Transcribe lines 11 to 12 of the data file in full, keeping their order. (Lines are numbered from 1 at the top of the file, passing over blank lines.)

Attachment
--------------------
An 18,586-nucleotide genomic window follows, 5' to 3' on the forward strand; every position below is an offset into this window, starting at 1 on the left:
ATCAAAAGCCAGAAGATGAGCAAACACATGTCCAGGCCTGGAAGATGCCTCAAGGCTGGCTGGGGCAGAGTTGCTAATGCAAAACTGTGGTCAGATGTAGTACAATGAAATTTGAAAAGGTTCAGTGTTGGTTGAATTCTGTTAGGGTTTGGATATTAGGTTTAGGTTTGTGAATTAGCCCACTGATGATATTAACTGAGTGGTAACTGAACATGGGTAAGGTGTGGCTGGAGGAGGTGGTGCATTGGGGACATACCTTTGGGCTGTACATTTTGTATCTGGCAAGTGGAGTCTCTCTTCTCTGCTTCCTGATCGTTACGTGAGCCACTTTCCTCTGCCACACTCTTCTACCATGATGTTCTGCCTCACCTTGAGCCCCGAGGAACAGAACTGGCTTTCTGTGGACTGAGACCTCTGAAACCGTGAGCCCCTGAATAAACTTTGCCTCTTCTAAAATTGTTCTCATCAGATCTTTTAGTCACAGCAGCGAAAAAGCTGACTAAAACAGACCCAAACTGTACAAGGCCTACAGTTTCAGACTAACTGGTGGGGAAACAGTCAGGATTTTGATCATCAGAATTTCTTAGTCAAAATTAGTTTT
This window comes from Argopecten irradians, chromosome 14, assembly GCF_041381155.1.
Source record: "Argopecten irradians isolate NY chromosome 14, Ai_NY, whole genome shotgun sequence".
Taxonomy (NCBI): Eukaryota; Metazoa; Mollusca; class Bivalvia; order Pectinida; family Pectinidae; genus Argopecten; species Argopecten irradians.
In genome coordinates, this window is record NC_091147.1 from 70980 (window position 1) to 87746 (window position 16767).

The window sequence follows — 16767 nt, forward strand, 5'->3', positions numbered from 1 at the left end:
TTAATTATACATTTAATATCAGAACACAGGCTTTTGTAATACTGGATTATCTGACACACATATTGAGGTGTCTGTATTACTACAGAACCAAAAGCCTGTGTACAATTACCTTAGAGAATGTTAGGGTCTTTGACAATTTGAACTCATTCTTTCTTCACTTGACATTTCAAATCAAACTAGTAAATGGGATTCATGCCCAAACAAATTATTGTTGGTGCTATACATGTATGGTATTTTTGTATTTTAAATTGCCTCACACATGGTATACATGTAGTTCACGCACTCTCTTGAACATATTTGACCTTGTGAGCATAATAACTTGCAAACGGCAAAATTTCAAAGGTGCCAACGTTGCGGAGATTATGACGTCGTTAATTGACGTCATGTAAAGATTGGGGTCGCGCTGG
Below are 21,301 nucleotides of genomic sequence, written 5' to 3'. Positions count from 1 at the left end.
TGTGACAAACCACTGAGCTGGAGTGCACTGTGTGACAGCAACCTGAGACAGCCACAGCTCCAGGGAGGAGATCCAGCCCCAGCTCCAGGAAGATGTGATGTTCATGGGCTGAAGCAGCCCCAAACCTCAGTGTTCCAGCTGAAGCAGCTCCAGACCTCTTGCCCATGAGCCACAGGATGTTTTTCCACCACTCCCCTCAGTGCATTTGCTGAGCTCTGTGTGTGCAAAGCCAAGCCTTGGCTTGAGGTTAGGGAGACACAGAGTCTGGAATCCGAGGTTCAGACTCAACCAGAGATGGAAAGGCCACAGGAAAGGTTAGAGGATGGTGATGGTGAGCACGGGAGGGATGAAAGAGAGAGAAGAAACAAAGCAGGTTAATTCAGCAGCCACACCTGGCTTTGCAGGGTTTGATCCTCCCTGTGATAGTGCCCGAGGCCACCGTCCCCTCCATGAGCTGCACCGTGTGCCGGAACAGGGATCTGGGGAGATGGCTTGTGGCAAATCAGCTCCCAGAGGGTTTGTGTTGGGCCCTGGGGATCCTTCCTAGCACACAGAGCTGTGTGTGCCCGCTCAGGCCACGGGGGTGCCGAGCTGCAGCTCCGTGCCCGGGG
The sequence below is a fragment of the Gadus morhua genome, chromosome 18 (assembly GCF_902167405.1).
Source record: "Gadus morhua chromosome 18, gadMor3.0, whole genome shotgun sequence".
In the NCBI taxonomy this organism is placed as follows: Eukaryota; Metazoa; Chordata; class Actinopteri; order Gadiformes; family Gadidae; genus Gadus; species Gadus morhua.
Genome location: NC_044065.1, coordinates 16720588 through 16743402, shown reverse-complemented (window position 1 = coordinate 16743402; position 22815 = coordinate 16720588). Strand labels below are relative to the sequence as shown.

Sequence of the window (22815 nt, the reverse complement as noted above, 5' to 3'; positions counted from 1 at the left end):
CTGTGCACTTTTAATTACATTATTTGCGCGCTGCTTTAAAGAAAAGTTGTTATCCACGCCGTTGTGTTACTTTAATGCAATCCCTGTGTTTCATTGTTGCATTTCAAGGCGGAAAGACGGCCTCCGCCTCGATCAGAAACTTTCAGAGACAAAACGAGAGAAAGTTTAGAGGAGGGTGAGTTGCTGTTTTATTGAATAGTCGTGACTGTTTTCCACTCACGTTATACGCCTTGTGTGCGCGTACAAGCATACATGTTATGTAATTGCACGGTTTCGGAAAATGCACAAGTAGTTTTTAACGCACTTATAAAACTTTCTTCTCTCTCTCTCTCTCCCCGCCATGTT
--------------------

The sequence below is a fragment of the Gadus morhua genome, chromosome 18 (assembly GCF_902167405.1).
Source record: "Gadus morhua chromosome 18, gadMor3.0, whole genome shotgun sequence".